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Lady Gudrun

Swede could be heir to English throne

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Someone in Sweden could have a claim to the throne of England, and an international search has been launched to find out who.

 

The quest has been started by English Heritage, which believes that the descendants of King Harold (Harold Godwinson), defeated by William the Conqueror at the Battle of Hastings in 1066, could be living in Scandinavia.

 

The state-run organization, which maintains historic English buildings, has placed adverts looking for descendants in newspapers in Britain, Norway, Australia, Germany and the United States, but says that there could also be potential claimants to the throne in Sweden.

 

"If William had not taken the throne in 1066, the entire course of English history would have been very different," said Dr Nick Barratt, who presents BBC ancestry programme Who Do You Think You Are?

 

"We'd probably be speaking a different language, consider our closest allies to be Scandinavian and have a completely different system of government. Who knows? We may even be a republic by now."

 

In fact, many of those who were vying for the crown in 1066 had Scandinavian links, although Harold's were among the strongest. His mother was Gytha Thorkelsdóttir, granddaughter of Swedish Viking Styrbjörn the Strong.

 

The strong links between England and Scandinavia at the time are demonstrated by the Scandinavian-sounding name of Harold's common law wife, Ealdgyth Swanneshals, known in English as Edith Swanneck.

 

The researchers are also looking for people of the lineage of Edgar the Aetheling, who was chosen as king but never crowned.

 

Simon Judges, who is promoting English Heritage's ancestor search, says there are no plans to throw Elizabeth II off the throne.

 

"This is a what if scenario. We're not into sedition or treason or anything," he said. He also points out that the throne in that period was less likely than today to pass down through generations of the same family.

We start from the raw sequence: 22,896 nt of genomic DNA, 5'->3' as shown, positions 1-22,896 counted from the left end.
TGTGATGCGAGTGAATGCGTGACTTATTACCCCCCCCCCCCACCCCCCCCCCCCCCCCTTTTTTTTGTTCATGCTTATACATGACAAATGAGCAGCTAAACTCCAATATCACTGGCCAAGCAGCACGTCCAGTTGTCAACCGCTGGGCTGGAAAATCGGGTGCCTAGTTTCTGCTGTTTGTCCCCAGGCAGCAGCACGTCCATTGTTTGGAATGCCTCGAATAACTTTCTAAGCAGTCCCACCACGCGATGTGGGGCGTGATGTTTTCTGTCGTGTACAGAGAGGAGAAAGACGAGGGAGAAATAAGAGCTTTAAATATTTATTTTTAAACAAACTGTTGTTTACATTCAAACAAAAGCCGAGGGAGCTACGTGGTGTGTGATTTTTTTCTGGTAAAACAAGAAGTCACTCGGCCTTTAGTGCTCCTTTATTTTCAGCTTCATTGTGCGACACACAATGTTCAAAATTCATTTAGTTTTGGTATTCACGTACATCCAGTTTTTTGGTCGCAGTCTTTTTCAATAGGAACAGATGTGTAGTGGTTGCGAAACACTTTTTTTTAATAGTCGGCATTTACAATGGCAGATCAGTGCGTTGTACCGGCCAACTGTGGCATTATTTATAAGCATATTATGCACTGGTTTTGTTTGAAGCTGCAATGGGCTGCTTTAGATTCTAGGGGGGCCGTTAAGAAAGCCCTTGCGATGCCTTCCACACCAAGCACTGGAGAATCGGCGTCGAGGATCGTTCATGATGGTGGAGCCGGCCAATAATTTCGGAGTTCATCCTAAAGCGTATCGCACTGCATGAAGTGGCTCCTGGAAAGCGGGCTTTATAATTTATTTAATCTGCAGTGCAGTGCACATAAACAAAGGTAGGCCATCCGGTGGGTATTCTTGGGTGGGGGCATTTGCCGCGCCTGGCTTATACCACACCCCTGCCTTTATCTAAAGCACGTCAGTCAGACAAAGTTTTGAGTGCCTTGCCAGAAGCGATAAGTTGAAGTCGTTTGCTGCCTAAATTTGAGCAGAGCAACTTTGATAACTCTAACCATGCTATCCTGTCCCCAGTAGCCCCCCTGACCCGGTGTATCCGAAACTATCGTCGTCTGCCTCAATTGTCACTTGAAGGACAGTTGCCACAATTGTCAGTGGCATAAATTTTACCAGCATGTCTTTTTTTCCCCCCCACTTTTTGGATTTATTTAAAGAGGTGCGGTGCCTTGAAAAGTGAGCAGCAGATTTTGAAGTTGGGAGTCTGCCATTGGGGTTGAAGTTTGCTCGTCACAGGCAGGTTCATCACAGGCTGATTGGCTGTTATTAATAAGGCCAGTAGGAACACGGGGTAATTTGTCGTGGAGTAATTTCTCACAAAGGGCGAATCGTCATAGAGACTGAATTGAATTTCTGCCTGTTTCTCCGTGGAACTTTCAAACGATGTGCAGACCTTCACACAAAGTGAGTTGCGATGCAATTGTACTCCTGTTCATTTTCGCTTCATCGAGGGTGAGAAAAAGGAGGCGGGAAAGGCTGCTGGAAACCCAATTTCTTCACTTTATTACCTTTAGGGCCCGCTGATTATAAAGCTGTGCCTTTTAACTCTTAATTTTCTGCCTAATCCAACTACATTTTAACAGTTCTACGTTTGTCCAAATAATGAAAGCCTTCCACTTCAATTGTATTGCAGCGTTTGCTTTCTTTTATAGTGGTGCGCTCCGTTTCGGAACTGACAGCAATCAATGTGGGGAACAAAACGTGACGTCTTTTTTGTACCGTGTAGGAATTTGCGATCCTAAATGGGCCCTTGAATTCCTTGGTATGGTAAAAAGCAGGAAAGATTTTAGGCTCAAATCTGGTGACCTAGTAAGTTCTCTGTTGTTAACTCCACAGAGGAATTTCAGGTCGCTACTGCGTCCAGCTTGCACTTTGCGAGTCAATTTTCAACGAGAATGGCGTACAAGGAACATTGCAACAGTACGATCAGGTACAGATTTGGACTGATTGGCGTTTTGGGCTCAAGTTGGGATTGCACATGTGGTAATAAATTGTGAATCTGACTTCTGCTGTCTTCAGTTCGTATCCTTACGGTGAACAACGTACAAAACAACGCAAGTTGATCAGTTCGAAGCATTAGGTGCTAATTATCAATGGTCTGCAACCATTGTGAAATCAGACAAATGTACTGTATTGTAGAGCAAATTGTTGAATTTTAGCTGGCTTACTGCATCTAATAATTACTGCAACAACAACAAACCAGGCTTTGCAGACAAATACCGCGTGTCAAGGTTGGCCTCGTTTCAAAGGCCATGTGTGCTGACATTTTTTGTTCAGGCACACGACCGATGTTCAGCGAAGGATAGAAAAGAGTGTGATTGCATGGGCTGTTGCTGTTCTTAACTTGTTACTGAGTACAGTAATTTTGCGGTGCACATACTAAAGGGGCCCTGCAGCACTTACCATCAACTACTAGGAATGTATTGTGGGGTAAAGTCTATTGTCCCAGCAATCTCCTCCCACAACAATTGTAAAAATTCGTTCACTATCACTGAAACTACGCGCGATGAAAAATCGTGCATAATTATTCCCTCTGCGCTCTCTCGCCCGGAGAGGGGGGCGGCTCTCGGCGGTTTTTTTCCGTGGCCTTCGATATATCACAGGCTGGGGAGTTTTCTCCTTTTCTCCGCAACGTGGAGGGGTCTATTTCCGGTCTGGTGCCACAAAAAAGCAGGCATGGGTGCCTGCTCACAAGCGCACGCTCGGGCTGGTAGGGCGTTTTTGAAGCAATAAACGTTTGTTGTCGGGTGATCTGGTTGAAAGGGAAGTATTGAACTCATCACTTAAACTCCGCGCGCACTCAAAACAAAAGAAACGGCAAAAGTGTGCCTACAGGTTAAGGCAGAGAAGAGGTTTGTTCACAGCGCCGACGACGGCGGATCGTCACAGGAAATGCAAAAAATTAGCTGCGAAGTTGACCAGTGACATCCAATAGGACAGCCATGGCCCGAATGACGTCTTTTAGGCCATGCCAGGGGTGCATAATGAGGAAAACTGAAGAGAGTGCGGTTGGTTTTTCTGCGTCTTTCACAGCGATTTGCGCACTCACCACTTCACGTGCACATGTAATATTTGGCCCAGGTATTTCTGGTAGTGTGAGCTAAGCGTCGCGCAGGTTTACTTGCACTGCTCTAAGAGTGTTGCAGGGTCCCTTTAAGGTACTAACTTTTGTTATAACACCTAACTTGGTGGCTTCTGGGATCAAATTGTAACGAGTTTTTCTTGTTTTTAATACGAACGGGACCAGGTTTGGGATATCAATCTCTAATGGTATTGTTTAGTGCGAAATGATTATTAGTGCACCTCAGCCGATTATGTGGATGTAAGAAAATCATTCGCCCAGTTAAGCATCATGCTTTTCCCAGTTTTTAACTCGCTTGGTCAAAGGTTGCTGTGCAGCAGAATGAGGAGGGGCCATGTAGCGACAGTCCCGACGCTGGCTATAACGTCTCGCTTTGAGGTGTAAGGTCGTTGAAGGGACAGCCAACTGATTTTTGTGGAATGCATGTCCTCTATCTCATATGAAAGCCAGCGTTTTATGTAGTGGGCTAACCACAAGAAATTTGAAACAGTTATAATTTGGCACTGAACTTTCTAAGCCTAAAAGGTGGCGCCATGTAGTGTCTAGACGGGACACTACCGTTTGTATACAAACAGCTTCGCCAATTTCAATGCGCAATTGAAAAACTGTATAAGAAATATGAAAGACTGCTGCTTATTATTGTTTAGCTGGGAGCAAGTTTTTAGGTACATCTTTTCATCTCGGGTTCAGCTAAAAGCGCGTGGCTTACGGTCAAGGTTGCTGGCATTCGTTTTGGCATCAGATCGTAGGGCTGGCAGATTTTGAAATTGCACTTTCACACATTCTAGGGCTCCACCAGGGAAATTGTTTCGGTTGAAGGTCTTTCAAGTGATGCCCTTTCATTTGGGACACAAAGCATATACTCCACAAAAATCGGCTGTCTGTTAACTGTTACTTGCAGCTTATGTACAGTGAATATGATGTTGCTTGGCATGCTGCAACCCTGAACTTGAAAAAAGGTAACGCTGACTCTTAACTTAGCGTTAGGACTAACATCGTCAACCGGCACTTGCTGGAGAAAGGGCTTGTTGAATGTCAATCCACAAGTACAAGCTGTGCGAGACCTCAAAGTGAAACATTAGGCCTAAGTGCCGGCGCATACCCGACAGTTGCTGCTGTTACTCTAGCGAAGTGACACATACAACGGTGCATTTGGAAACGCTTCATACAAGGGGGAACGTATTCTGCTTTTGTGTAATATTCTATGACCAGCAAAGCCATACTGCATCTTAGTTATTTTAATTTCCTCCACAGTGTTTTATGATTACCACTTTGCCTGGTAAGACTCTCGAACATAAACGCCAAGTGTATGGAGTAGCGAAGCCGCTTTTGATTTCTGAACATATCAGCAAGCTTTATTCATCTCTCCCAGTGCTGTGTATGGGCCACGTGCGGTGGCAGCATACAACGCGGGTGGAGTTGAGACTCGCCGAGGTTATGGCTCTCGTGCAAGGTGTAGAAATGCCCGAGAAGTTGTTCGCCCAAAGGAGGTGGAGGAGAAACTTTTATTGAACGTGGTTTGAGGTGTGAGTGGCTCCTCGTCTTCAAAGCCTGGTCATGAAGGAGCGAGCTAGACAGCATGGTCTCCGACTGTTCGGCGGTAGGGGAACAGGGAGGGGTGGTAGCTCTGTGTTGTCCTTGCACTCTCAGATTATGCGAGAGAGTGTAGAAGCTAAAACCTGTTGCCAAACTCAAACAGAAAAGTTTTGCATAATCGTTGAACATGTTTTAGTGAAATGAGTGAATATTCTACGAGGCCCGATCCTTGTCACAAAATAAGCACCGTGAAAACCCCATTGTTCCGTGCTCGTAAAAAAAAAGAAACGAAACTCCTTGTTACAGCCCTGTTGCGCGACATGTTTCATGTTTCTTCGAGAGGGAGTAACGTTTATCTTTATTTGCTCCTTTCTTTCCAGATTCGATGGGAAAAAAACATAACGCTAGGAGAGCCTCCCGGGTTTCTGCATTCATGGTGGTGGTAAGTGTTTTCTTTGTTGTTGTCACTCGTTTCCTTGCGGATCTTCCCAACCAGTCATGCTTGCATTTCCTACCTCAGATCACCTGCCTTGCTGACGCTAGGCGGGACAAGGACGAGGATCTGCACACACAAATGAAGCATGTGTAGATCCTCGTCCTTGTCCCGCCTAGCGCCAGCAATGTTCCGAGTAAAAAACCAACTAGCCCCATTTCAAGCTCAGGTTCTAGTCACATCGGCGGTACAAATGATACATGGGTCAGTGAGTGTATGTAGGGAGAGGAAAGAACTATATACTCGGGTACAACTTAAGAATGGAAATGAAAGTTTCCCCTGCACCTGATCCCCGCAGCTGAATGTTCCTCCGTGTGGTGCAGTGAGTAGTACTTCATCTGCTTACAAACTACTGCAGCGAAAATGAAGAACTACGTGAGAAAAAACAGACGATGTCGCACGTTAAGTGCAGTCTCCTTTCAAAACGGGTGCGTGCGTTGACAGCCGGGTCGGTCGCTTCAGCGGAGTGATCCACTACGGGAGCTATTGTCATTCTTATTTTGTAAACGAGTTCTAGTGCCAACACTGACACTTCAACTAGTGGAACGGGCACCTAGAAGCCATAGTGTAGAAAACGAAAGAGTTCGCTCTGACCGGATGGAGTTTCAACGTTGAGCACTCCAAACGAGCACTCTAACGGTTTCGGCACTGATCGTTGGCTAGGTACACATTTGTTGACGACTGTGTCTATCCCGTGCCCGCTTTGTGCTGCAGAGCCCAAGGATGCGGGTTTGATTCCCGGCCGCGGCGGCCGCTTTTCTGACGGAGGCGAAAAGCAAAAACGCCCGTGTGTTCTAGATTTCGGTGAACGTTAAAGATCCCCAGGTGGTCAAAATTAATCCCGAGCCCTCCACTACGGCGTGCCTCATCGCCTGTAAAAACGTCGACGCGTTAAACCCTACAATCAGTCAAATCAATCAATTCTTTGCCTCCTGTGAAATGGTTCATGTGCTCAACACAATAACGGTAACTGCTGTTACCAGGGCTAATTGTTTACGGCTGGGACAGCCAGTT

"There were many challenges to the throne at the time. In a sense, it was more democratic."

 

People who think that they might be descended from one of the English kings are encouraged to visit a special website, where they can find out how to stake their claim.

 

The search for Harold's descendants is part of efforts to promote a new visitors centre at the site of the Battle of Hastings in southern England.

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There are MANY times in English history that, had they happened differently, someone else would now sit on Elizabeth II's throne.

 

IF Richard I's brother John hadn't gotten the throne himself, with the support of the barons, who didn't want his young nephew Arthur to succeed...

 

IF Richard III hadn't been killed at Bosworth...

 

IF Henry VIII had had a legitimate son survive to adulthood...

 

IF Mary I had born a child as Queen...

 

IF Elizabeth I had married and produced an heir...

 

IF the Catholic descendants of James II had inherited the throne...(The Duke of Bavaria could now be King)

 

IF male-line descent had been followed instead of allowing women or female lines to succeed...(we could have Ernst August of Hannover as the current British king)

 

IF Edward VIII hadn't abdicated, and/or IF Edward VIII had married someone suitable...

 

And there are many more instances of WHAT IF that could be applied to British monarchical history...or indeed, to any historical dynasty or event...fun to speculate, but...some Swede being heir to Harold II has no monopoly on "what if".

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And there are many more instances of WHAT IF that could be applied to British monarchical history...or indeed, to any historical dynasty or event...fun to speculate, but...some Swede being heir to Harold II has no monopoly on "what if".

Reasoning this way there are countless people who can stake a claim to the throne of England.

 

What about you, Crown Prince Thorfinn? wink.gif

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